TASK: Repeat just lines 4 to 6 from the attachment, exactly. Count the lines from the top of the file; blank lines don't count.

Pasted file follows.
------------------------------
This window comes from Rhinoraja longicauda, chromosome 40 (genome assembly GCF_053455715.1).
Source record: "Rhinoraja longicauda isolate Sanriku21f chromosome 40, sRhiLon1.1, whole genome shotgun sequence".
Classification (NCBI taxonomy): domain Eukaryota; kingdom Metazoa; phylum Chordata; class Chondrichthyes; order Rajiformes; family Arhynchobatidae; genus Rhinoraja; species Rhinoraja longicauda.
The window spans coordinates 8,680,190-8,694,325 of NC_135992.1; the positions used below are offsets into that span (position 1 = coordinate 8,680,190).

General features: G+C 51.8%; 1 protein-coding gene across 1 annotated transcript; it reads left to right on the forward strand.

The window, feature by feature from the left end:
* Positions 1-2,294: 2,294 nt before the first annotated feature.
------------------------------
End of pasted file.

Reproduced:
The window spans coordinates 8,680,190-8,694,325 of NC_135992.1; the positions used below are offsets into that span (position 1 = coordinate 8,680,190).

General features: G+C 51.8%; 1 protein-coding gene across 1 annotated transcript; it reads left to right on the forward strand.

The window, feature by feature from the left end: